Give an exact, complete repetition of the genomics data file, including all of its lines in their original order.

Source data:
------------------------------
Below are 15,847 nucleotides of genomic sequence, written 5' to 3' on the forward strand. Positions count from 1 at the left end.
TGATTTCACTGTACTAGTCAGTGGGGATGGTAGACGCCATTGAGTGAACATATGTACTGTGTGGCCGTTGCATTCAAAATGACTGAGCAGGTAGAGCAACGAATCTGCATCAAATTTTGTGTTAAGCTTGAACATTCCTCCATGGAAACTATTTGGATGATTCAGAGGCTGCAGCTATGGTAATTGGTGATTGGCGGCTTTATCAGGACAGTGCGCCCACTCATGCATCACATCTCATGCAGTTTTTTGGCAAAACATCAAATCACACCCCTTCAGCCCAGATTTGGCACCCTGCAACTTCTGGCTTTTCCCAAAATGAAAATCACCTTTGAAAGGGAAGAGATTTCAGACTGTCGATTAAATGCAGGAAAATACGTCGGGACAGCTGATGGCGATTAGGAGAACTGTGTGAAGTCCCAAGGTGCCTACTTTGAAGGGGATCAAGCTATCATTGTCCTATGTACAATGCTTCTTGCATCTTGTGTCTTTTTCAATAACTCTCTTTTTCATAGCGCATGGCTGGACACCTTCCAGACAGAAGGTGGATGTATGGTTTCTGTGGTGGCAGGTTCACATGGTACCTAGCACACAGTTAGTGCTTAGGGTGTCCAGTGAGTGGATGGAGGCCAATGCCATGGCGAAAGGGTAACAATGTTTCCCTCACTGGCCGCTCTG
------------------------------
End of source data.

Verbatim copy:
Below are 15,847 nucleotides of genomic sequence, written 5' to 3' on the forward strand. Positions count from 1 at the left end.
TGATTTCACTGTACTAGTCAGTGGGGATGGTAGACGCCATTGAGTGAACATATGTACTGTGTGGCCGTTGCATTCAAAATGACTGAGCAGGTAGAGCAACGAATCTGCATCAAATTTTGTGTTAAGCTTGAACATTCCTCCATGGAAACTATTTGGATGATTCAGAGGCTGCAGCTATGGTAATTGGTGATTGGCGGCTTTATCAGGACAGTGCGCCCACTCATGCATCACATCTCATGCAGTTTTTTGGCAAAACATCAAATCACACCCCTTCAGCCCAGATTTGGCACCCTGCAACTTCTGGCTTTTCCCAAAATGAAAATCACCTTTGAAAGGGAAGAGATTTCAGACTGTCGATTAAATGCAGGAAAATACGTCGGGACAGCTGATGGCGATTAGGAGAACTGTGTGAAGTCCCAAGGTGCCTACTTTGAAGGGGATCAAGCTATCATTGTCCTATGTACAATGCTTCTTGCATCTTGTGTCTTTTTCAATAACTCTCTTTTTCATAGCGCATGGCTGGACACCTTCCAGACAGAAGGTGGATGTATGGTTTCTGTGGTGGCAGGTTCACATGGTACCTAGCACACAGTTAGTGCTTAGGGTGTCCAGTGAGTGGATGGAGGCCAATGCCATGGCGAAAGGGTAACAATGTTTCCCTCACTGGCCGCTCTG